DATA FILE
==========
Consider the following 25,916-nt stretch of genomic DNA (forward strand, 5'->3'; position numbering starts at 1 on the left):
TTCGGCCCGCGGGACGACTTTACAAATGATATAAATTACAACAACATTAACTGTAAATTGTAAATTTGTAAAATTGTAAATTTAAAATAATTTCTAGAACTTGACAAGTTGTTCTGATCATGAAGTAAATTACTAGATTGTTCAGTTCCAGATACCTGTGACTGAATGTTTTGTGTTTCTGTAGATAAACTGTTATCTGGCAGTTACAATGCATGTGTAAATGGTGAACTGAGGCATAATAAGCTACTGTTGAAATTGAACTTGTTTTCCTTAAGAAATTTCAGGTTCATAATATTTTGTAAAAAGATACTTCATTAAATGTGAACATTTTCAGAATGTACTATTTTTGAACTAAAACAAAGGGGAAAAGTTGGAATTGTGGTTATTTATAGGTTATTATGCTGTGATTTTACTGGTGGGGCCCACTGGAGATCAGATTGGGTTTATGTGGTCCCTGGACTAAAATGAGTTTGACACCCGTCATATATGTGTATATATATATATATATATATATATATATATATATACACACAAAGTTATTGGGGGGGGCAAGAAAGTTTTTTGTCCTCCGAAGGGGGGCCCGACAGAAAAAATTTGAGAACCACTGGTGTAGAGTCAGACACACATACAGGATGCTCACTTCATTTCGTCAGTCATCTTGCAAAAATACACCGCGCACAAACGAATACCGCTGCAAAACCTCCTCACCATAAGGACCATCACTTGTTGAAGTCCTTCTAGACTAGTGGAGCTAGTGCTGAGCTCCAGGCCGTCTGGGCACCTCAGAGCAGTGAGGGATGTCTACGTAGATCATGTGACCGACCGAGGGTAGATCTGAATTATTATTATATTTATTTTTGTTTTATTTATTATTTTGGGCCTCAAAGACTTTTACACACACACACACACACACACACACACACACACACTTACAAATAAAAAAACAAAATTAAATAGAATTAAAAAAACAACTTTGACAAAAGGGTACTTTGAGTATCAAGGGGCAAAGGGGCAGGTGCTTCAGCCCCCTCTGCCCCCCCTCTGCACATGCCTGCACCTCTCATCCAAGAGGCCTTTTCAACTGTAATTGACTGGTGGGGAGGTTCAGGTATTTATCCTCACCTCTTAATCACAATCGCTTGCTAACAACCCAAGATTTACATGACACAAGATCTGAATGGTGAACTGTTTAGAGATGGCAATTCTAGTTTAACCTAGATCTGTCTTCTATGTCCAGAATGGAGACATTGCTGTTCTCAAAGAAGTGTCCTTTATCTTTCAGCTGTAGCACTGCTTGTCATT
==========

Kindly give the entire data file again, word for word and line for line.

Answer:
Consider the following 25,916-nt stretch of genomic DNA (forward strand, 5'->3'; position numbering starts at 1 on the left):
TTCGGCCCGCGGGACGACTTTACAAATGATATAAATTACAACAACATTAACTGTAAATTGTAAATTTGTAAAATTGTAAATTTAAAATAATTTCTAGAACTTGACAAGTTGTTCTGATCATGAAGTAAATTACTAGATTGTTCAGTTCCAGATACCTGTGACTGAATGTTTTGTGTTTCTGTAGATAAACTGTTATCTGGCAGTTACAATGCATGTGTAAATGGTGAACTGAGGCATAATAAGCTACTGTTGAAATTGAACTTGTTTTCCTTAAGAAATTTCAGGTTCATAATATTTTGTAAAAAGATACTTCATTAAATGTGAACATTTTCAGAATGTACTATTTTTGAACTAAAACAAAGGGGAAAAGTTGGAATTGTGGTTATTTATAGGTTATTATGCTGTGATTTTACTGGTGGGGCCCACTGGAGATCAGATTGGGTTTATGTGGTCCCTGGACTAAAATGAGTTTGACACCCGTCATATATGTGTATATATATATATATATATATATATATATATATATACACACAAAGTTATTGGGGGGGGCAAGAAAGTTTTTTGTCCTCCGAAGGGGGGCCCGACAGAAAAAATTTGAGAACCACTGGTGTAGAGTCAGACACACATACAGGATGCTCACTTCATTTCGTCAGTCATCTTGCAAAAATACACCGCGCACAAACGAATACCGCTGCAAAACCTCCTCACCATAAGGACCATCACTTGTTGAAGTCCTTCTAGACTAGTGGAGCTAGTGCTGAGCTCCAGGCCGTCTGGGCACCTCAGAGCAGTGAGGGATGTCTACGTAGATCATGTGACCGACCGAGGGTAGATCTGAATTATTATTATATTTATTTTTGTTTTATTTATTATTTTGGGCCTCAAAGACTTTTACACACACACACACACACACACACACACACACACACTTACAAATAAAAAAACAAAATTAAATAGAATTAAAAAAACAACTTTGACAAAAGGGTACTTTGAGTATCAAGGGGCAAAGGGGCAGGTGCTTCAGCCCCCTCTGCCCCCCCTCTGCACATGCCTGCACCTCTCATCCAAGAGGCCTTTTCAACTGTAATTGACTGGTGGGGAGGTTCAGGTATTTATCCTCACCTCTTAATCACAATCGCTTGCTAACAACCCAAGATTTACATGACACAAGATCTGAATGGTGAACTGTTTAGAGATGGCAATTCTAGTTTAACCTAGATCTGTCTTCTATGTCCAGAATGGAGACATTGCTGTTCTCAAAGAAGTGTCCTTTATCTTTCAGCTGTAGCACTGCTTGTCATT